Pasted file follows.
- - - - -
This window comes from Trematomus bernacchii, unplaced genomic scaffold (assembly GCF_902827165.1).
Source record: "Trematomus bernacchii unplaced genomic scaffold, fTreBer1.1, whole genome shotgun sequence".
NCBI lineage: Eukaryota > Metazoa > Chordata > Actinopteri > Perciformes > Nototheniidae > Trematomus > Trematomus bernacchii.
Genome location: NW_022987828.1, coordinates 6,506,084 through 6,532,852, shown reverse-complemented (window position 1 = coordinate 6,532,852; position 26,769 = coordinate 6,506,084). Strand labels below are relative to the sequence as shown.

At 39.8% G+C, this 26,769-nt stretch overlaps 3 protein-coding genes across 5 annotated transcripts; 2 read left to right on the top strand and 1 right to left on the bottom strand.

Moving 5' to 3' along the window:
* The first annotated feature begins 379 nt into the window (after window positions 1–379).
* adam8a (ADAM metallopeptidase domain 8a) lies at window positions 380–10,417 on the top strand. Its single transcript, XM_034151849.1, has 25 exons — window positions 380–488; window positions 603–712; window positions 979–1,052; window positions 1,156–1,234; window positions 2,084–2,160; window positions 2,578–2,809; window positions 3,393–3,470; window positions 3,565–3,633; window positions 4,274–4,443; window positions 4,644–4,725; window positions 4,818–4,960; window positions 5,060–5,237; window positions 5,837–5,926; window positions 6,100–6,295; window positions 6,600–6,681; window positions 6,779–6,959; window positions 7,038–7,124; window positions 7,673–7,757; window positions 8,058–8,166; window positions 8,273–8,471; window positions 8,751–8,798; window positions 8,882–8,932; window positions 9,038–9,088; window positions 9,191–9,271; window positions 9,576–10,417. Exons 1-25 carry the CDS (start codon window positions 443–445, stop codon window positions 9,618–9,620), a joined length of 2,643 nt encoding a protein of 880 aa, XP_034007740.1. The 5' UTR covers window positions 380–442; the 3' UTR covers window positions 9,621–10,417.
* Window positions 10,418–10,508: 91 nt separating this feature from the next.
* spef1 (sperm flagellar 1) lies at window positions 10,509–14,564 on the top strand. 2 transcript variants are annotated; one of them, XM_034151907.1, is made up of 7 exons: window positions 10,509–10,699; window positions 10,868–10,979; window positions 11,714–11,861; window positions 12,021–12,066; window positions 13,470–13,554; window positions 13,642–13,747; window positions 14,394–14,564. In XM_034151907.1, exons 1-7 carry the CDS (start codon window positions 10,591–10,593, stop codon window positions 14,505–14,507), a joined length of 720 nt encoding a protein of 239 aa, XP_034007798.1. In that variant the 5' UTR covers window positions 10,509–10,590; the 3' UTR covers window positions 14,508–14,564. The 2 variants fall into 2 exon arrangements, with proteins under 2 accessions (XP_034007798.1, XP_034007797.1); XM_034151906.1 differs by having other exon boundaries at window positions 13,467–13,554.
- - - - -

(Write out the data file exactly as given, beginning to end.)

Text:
This window comes from Trematomus bernacchii, unplaced genomic scaffold (assembly GCF_902827165.1).
Source record: "Trematomus bernacchii unplaced genomic scaffold, fTreBer1.1, whole genome shotgun sequence".
NCBI lineage: Eukaryota > Metazoa > Chordata > Actinopteri > Perciformes > Nototheniidae > Trematomus > Trematomus bernacchii.
Genome location: NW_022987828.1, coordinates 6,506,084 through 6,532,852, shown reverse-complemented (window position 1 = coordinate 6,532,852; position 26,769 = coordinate 6,506,084). Strand labels below are relative to the sequence as shown.

At 39.8% G+C, this 26,769-nt stretch overlaps 3 protein-coding genes across 5 annotated transcripts; 2 read left to right on the top strand and 1 right to left on the bottom strand.

Moving 5' to 3' along the window:
* The first annotated feature begins 379 nt into the window (after window positions 1–379).
* adam8a (ADAM metallopeptidase domain 8a) lies at window positions 380–10,417 on the top strand. Its single transcript, XM_034151849.1, has 25 exons — window positions 380–488; window positions 603–712; window positions 979–1,052; window positions 1,156–1,234; window positions 2,084–2,160; window positions 2,578–2,809; window positions 3,393–3,470; window positions 3,565–3,633; window positions 4,274–4,443; window positions 4,644–4,725; window positions 4,818–4,960; window positions 5,060–5,237; window positions 5,837–5,926; window positions 6,100–6,295; window positions 6,600–6,681; window positions 6,779–6,959; window positions 7,038–7,124; window positions 7,673–7,757; window positions 8,058–8,166; window positions 8,273–8,471; window positions 8,751–8,798; window positions 8,882–8,932; window positions 9,038–9,088; window positions 9,191–9,271; window positions 9,576–10,417. Exons 1-25 carry the CDS (start codon window positions 443–445, stop codon window positions 9,618–9,620), a joined length of 2,643 nt encoding a protein of 880 aa, XP_034007740.1. The 5' UTR covers window positions 380–442; the 3' UTR covers window positions 9,621–10,417.
* Window positions 10,418–10,508: 91 nt separating this feature from the next.
* spef1 (sperm flagellar 1) lies at window positions 10,509–14,564 on the top strand. 2 transcript variants are annotated; one of them, XM_034151907.1, is made up of 7 exons: window positions 10,509–10,699; window positions 10,868–10,979; window positions 11,714–11,861; window positions 12,021–12,066; window positions 13,470–13,554; window positions 13,642–13,747; window positions 14,394–14,564. In XM_034151907.1, exons 1-7 carry the CDS (start codon window positions 10,591–10,593, stop codon window positions 14,505–14,507), a joined length of 720 nt encoding a protein of 239 aa, XP_034007798.1. In that variant the 5' UTR covers window positions 10,509–10,590; the 3' UTR covers window positions 14,508–14,564. The 2 variants fall into 2 exon arrangements, with proteins under 2 accessions (XP_034007798.1, XP_034007797.1); XM_034151906.1 differs by having other exon boundaries at window positions 13,467–13,554.